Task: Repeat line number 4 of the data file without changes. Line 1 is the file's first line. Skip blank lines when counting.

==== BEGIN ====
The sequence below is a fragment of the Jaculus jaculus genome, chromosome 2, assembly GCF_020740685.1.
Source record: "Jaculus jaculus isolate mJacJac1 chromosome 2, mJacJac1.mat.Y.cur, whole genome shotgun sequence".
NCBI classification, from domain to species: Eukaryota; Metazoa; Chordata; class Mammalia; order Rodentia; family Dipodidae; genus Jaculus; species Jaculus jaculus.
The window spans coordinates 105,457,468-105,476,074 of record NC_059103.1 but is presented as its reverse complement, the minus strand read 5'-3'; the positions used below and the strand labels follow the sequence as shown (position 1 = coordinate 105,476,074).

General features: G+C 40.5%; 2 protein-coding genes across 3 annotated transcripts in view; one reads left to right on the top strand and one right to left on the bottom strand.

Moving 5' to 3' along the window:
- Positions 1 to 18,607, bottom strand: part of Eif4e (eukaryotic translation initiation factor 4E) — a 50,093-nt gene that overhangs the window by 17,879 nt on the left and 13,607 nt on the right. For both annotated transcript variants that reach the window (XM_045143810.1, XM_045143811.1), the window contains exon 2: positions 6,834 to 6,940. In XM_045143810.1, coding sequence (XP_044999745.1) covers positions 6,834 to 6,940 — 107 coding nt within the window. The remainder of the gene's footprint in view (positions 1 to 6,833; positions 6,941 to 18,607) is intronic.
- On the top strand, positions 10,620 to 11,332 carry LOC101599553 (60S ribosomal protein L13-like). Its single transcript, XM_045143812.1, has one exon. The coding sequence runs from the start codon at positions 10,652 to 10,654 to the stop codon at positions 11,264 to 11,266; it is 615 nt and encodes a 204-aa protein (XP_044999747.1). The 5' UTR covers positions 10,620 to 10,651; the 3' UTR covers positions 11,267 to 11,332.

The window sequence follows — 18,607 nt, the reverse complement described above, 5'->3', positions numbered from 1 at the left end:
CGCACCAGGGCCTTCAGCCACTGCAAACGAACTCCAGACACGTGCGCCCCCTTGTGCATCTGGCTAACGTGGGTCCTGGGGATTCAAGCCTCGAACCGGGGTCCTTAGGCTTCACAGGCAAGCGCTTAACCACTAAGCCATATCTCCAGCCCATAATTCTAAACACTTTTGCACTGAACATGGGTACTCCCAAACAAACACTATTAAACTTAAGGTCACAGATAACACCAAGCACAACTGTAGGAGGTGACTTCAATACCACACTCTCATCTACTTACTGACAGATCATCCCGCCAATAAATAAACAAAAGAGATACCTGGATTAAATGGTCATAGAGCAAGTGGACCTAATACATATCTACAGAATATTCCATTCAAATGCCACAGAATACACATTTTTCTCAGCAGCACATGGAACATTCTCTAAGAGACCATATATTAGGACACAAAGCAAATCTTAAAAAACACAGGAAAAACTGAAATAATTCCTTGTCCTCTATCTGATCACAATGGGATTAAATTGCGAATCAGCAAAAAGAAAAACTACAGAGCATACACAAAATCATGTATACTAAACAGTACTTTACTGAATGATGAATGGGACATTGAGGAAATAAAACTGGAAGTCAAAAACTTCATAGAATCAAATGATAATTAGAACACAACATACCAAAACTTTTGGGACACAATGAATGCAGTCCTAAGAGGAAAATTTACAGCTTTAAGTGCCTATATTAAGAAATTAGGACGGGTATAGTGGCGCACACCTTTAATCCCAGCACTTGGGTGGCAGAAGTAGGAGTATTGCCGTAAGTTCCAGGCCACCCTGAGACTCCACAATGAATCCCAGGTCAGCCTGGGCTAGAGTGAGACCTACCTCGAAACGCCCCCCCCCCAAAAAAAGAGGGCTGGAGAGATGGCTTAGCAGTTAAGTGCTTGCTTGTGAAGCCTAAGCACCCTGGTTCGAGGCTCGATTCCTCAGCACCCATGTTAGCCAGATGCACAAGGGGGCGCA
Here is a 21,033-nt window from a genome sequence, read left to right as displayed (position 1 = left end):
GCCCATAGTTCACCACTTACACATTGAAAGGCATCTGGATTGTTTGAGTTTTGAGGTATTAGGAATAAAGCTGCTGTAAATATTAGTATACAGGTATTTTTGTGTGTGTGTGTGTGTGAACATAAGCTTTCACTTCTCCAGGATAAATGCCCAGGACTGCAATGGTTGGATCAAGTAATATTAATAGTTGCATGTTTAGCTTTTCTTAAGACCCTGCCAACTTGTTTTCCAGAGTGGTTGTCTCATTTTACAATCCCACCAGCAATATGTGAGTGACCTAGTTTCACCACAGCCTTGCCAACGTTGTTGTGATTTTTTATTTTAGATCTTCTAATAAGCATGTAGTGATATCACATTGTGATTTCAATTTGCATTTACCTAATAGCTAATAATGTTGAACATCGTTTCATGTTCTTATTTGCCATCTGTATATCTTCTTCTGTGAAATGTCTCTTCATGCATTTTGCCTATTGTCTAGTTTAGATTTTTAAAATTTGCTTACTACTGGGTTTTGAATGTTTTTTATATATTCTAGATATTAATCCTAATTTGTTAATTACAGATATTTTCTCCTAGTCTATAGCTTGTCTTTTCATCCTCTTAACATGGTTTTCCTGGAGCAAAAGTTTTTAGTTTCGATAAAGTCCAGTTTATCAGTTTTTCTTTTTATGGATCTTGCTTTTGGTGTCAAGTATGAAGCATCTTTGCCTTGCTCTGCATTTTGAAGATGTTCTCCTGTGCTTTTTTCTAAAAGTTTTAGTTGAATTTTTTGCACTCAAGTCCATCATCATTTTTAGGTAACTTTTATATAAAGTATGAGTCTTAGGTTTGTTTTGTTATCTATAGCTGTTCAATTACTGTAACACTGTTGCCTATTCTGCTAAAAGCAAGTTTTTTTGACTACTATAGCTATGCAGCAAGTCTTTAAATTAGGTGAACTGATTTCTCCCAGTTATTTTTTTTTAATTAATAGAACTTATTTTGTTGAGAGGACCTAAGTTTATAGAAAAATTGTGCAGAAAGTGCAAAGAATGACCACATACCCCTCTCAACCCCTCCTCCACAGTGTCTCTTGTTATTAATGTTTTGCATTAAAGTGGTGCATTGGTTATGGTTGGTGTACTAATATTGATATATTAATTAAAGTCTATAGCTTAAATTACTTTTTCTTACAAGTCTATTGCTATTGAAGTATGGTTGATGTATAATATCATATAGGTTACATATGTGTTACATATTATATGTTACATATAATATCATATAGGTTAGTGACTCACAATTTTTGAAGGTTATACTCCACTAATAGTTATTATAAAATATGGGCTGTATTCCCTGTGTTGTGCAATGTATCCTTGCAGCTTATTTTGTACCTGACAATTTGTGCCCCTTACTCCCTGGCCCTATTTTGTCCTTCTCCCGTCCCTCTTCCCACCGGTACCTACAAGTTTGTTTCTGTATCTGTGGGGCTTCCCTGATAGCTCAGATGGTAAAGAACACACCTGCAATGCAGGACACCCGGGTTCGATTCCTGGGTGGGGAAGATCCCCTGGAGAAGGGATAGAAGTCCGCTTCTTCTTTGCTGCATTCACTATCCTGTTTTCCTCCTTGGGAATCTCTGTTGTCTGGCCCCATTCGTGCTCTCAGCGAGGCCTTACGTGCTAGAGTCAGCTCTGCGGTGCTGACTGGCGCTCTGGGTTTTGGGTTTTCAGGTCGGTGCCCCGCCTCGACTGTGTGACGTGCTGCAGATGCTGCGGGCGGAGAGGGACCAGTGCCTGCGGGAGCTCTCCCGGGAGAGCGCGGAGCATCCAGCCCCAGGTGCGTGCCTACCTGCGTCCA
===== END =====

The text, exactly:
The window spans coordinates 105,457,468-105,476,074 of record NC_059103.1 but is presented as its reverse complement, the minus strand read 5'-3'; the positions used below and the strand labels follow the sequence as shown (position 1 = coordinate 105,476,074).